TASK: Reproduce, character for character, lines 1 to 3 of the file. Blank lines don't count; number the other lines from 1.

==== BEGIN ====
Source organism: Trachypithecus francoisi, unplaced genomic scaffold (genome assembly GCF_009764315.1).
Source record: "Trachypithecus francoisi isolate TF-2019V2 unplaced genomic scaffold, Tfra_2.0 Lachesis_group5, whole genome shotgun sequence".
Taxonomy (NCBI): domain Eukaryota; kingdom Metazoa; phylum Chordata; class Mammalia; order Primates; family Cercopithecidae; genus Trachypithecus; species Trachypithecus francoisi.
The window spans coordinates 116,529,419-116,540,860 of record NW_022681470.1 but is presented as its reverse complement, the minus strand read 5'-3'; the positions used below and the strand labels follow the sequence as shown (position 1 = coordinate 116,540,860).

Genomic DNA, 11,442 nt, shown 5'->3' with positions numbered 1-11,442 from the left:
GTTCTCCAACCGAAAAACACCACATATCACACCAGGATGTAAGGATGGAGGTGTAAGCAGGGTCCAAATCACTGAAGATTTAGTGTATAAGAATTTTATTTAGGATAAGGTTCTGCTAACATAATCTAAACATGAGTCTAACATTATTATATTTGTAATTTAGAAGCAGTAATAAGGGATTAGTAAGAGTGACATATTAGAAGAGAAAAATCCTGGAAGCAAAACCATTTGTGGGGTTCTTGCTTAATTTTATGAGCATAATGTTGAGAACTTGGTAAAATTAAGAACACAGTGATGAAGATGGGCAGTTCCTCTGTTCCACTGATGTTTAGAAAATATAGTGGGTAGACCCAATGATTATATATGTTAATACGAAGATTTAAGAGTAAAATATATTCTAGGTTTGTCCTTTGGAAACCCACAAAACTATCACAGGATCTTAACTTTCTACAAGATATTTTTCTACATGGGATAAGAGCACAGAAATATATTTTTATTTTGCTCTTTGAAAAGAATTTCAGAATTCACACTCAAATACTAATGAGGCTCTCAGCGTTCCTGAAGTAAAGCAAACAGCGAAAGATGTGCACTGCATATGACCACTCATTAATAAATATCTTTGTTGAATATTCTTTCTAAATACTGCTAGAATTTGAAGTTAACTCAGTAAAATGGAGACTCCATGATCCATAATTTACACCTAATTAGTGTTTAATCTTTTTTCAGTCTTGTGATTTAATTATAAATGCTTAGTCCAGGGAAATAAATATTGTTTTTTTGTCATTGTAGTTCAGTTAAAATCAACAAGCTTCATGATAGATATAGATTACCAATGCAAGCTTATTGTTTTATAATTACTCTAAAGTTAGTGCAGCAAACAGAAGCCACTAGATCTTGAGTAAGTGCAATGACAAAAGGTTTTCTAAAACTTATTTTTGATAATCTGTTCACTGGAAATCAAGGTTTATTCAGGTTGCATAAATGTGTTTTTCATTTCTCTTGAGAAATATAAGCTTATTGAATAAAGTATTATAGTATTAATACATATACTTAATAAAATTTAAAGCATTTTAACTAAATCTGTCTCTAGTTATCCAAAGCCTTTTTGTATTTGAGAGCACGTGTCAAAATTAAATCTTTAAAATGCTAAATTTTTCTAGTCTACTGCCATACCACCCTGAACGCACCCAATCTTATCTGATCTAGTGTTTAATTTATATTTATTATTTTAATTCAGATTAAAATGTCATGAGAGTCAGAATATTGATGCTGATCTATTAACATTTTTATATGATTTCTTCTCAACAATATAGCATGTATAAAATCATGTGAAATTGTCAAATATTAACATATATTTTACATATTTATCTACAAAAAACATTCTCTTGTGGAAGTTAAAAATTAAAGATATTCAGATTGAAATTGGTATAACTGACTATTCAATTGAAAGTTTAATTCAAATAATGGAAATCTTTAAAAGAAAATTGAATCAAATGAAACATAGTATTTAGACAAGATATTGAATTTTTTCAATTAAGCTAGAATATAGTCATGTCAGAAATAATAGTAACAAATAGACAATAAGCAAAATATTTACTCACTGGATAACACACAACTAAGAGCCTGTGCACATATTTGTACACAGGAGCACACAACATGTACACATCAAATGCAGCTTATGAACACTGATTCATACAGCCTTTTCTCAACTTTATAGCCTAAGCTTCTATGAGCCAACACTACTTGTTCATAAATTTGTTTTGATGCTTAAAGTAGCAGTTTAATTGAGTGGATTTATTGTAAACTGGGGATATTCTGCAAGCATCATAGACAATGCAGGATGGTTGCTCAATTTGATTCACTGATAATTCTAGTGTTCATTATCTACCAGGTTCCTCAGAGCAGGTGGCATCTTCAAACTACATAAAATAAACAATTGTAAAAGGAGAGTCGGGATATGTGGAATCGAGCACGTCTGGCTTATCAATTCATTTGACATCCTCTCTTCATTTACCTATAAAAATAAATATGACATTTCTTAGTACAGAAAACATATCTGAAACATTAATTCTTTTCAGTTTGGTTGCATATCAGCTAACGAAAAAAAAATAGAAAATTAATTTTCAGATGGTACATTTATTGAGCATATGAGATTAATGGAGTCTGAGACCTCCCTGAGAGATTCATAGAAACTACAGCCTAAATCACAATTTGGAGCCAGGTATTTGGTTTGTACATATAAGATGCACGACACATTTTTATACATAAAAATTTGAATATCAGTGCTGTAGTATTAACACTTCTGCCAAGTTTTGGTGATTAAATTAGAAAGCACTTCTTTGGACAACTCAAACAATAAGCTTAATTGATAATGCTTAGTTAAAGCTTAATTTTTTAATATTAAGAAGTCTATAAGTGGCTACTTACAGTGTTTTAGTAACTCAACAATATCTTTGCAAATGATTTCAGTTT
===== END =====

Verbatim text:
Source organism: Trachypithecus francoisi, unplaced genomic scaffold (genome assembly GCF_009764315.1).
Source record: "Trachypithecus francoisi isolate TF-2019V2 unplaced genomic scaffold, Tfra_2.0 Lachesis_group5, whole genome shotgun sequence".
Taxonomy (NCBI): domain Eukaryota; kingdom Metazoa; phylum Chordata; class Mammalia; order Primates; family Cercopithecidae; genus Trachypithecus; species Trachypithecus francoisi.